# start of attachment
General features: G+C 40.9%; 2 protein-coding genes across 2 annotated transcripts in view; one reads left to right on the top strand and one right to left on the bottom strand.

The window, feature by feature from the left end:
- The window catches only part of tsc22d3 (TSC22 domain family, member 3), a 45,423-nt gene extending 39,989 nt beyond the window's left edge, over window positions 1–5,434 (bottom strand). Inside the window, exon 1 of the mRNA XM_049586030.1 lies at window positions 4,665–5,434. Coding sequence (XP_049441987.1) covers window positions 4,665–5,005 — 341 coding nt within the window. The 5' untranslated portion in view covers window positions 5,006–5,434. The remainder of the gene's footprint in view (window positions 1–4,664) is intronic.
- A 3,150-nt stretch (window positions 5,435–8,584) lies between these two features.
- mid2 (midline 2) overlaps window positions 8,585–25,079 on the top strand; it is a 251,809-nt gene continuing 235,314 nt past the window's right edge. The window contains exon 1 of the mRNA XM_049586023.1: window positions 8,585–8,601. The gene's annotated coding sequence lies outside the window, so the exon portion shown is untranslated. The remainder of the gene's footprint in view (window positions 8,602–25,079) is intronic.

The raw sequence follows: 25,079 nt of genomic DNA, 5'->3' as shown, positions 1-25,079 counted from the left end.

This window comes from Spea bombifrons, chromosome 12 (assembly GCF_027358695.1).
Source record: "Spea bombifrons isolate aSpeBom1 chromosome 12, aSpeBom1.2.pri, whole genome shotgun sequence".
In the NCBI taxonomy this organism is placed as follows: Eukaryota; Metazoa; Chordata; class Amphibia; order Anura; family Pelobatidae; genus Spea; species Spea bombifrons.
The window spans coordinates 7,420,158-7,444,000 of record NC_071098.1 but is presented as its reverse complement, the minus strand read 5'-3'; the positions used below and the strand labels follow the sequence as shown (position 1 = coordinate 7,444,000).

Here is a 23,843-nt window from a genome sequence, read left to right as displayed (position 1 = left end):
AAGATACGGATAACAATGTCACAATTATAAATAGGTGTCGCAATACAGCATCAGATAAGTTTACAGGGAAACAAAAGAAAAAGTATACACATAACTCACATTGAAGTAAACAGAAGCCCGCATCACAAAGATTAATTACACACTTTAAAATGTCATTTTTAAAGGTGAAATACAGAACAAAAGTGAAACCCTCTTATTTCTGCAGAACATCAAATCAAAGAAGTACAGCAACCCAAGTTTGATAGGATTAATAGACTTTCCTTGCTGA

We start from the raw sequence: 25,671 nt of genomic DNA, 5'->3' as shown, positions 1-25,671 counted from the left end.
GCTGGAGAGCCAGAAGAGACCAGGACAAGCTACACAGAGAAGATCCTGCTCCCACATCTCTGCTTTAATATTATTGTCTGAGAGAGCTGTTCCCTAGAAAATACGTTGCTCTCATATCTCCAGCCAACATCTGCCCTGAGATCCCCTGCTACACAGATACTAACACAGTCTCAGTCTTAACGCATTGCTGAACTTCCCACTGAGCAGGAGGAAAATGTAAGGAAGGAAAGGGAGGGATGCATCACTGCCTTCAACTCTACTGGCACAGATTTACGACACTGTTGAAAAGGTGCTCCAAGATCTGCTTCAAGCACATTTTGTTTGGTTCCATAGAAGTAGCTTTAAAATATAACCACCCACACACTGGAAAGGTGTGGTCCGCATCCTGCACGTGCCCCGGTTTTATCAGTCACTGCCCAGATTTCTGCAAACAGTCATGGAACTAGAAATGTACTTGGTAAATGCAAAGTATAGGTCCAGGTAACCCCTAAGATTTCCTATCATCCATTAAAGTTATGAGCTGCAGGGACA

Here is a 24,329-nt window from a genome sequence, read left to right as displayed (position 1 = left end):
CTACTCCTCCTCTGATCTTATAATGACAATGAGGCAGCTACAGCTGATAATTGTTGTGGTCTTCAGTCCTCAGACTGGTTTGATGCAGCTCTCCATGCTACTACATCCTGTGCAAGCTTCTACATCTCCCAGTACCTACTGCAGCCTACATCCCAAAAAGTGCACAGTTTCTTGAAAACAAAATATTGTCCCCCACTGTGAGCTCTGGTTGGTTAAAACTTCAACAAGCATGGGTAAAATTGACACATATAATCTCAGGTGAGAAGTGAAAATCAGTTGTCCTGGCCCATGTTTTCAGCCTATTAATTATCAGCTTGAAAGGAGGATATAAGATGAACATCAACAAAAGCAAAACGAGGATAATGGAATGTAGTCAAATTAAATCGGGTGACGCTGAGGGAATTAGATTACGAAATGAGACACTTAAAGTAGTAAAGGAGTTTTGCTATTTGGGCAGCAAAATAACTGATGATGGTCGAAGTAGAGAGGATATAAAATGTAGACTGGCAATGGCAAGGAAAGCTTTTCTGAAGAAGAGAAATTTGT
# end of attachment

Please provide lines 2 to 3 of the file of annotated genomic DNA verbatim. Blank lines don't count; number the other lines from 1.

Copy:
The window, feature by feature from the left end:
- The window catches only part of tsc22d3 (TSC22 domain family, member 3), a 45,423-nt gene extending 39,989 nt beyond the window's left edge, over window positions 1–5,434 (bottom strand). Inside the window, exon 1 of the mRNA XM_049586030.1 lies at window positions 4,665–5,434. Coding sequence (XP_049441987.1) covers window positions 4,665–5,005 — 341 coding nt within the window. The 5' untranslated portion in view covers window positions 5,006–5,434. The remainder of the gene's footprint in view (window positions 1–4,664) is intronic.